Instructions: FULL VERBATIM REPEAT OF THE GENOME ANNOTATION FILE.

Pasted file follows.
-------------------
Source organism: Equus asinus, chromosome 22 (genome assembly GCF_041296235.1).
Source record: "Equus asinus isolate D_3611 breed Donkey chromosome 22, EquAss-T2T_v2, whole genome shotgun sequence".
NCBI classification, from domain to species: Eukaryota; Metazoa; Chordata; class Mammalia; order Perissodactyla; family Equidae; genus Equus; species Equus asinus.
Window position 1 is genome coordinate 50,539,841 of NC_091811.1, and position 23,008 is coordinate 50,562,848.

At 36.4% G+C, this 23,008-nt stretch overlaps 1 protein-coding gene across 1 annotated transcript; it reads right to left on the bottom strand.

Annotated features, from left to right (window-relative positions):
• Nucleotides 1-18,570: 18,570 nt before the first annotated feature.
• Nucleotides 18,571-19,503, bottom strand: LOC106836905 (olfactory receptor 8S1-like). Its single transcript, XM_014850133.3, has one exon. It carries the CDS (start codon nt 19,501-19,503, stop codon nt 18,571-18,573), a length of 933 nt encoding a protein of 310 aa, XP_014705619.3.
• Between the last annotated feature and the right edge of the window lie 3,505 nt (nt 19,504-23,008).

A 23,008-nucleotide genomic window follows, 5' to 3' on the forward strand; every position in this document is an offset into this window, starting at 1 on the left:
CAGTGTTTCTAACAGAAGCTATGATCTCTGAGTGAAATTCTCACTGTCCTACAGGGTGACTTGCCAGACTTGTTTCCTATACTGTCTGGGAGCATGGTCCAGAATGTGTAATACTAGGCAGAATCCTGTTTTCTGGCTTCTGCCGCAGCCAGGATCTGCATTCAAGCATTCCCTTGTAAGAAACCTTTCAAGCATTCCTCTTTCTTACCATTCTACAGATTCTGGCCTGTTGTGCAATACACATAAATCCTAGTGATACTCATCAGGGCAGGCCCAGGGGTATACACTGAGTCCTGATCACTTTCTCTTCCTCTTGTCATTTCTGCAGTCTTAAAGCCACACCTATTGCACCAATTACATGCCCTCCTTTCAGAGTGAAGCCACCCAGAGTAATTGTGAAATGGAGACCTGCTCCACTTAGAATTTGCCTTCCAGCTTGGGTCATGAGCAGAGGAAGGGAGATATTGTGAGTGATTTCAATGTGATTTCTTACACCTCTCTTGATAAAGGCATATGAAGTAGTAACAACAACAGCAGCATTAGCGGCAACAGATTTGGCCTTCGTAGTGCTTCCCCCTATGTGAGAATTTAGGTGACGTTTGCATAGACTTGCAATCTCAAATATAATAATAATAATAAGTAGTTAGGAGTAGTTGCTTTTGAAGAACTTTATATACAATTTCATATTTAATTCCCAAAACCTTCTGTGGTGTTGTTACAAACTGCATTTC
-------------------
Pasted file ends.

Source organism: Equus asinus, chromosome 22 (genome assembly GCF_041296235.1).
Source record: "Equus asinus isolate D_3611 breed Donkey chromosome 22, EquAss-T2T_v2, whole genome shotgun sequence".
NCBI classification, from domain to species: Eukaryota; Metazoa; Chordata; class Mammalia; order Perissodactyla; family Equidae; genus Equus; species Equus asinus.
Window position 1 is genome coordinate 50,539,841 of NC_091811.1, and position 23,008 is coordinate 50,562,848.

At 36.4% G+C, this 23,008-nt stretch overlaps 1 protein-coding gene across 1 annotated transcript; it reads right to left on the bottom strand.

Annotated features, from left to right (window-relative positions):
• Nucleotides 1-18,570: 18,570 nt before the first annotated feature.
• Nucleotides 18,571-19,503, bottom strand: LOC106836905 (olfactory receptor 8S1-like). Its single transcript, XM_014850133.3, has one exon. It carries the CDS (start codon nt 19,501-19,503, stop codon nt 18,571-18,573), a length of 933 nt encoding a protein of 310 aa, XP_014705619.3.
• Between the last annotated feature and the right edge of the window lie 3,505 nt (nt 19,504-23,008).

A 23,008-nucleotide genomic window follows, 5' to 3' on the forward strand; every position in this document is an offset into this window, starting at 1 on the left:
CAGTGTTTCTAACAGAAGCTATGATCTCTGAGTGAAATTCTCACTGTCCTACAGGGTGACTTGCCAGACTTGTTTCCTATACTGTCTGGGAGCATGGTCCAGAATGTGTAATACTAGGCAGAATCCTGTTTTCTGGCTTCTGCCGCAGCCAGGATCTGCATTCAAGCATTCCCTTGTAAGAAACCTTTCAAGCATTCCTCTTTCTTACCATTCTACAGATTCTGGCCTGTTGTGCAATACACATAAATCCTAGTGATACTCATCAGGGCAGGCCCAGGGGTATACACTGAGTCCTGATCACTTTCTCTTCCTCTTGTCATTTCTGCAGTCTTAAAGCCACACCTATTGCACCAATTACATGCCCTCCTTTCAGAGTGAAGCCACCCAGAGTAATTGTGAAATGGAGACCTGCTCCACTTAGAATTTGCCTTCCAGCTTGGGTCATGAGCAGAGGAAGGGAGATATTGTGAGTGATTTCAATGTGATTTCTTACACCTCTCTTGATAAAGGCATATGAAGTAGTAACAACAACAGCAGCATTAGCGGCAACAGATTTGGCCTTCGTAGTGCTTCCCCCTATGTGAGAATTTAGGTGACGTTTGCATAGACTTGCAATCTCAAATATAATAATAATAATAAGTAGTTAGGAGTAGTTGCTTTTGAAGAACTTTATATACAATTTCATATTTAATTCCCAAAACCTTCTGTGGTGTTGTTACAAACTGCATTTC